With Bud Abbott, Lou Costello, Buddy Baer, Shaye Cogan, James Alexander, Dorothy Ford, Barbara Brown,
Directed by Jean Yarbrough
Reviewed by JB

      The first of two independent color films Abbott and Costello made in 1952, JACK AND THE BEANSTALK is a mildly pleasant take on the famous fairly tale that might be entertaining for kids but is hardly one of the team's best films. Lou plays a hapless fellow named Jack who scores a baby-sitting job; Bud plays Mr. Dinkel, his agent, a sure sign that there really was no proper place for Bud in this film at all.  As the boy Lou baby-sits begins to read "Jack and the Beanstalk" to him, Lou falls asleep and the film transitions from sepia (or black and white in most prints) to color, like THE WIZARD OF OZ.  Jack the Baby Sitter becomes Jack the eventual Giant Killer and Mr. Dinkel becomes Mr. Dinkelpuss, the man who sells him the magic beans.  After the sale, there really isn't much need for Abbott to remain in the film, but of course he does because this is supposed to be an Abbott and Costello film.  So when Jack goes up the beanstalk to see The Giant (Buddy Baer), Mr. Dinkelpuss goes with him.

    As in THE WIZARD OF OZ, real world characters are carried over into the fairy tale: the young woman who needs a baby-sitter for her little brother becomes the princess in the tale, her beau becomes the prince, the oversized cop who menaces Lou becomes the giant, and so on.  Also like THE WIZARD OF OZ, there is much singing and dancing, but unlike that film, most of the singing and dancing in JACK AND THE BEANSTALK is forgettable.  Perhaps the only worthwhile tune is Lou's "I Fear Nothing", which he sings with much gusto and reprises at the end of the film.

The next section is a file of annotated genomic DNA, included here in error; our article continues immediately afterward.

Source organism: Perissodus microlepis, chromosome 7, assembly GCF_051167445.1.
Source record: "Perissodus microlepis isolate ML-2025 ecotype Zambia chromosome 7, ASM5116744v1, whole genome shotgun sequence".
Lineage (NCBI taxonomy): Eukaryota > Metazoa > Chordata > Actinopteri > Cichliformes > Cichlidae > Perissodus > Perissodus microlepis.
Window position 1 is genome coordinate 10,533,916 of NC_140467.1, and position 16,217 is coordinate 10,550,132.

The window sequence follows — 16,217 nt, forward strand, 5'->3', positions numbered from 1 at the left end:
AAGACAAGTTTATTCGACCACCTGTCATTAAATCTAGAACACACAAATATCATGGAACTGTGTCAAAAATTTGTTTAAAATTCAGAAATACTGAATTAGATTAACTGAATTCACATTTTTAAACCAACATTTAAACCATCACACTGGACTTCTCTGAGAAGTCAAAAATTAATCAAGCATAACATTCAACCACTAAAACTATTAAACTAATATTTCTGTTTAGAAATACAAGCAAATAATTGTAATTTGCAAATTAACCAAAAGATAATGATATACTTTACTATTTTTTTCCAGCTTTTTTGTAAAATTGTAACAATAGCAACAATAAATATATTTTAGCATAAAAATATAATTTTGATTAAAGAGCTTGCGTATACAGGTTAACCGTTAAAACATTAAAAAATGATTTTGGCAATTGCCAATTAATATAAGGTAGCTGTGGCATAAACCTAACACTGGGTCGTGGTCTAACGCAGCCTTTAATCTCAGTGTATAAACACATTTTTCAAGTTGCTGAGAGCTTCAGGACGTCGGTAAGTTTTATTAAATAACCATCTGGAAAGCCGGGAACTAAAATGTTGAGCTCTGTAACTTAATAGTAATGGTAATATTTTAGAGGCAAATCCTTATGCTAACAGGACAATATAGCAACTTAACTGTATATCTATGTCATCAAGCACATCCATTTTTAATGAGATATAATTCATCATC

A pet project of Lou Costello's, the most common prints of JACK AND THE BEANSTALK in circulation today are hand-me-downs with scratches and faded color.  But even if you found the best possible print, the film would still be ranked as one of the teams lesser movies. 2 - JB

Abbott and Costello     The Age of Comedy


In the film's final production number, when Jack and Mr. Dinkelpuss return and the Giant is dead, there is a shot of Bud Abbott singing.  Unfortunately somebody else dubbed Bud's lines.  I don't know if Bud Abbott could sing or not (Lou could hardly sing, but he always gave it the old college try) but with that classic gruff voice, it would have been interesting to hear Bud's do his own singing.


Lou's brother-in-law Joe Kirk has a bit part in the film.  A&C fans remember him better as Mr. Baccigalupe in the first season of The Abbott and Costello Show.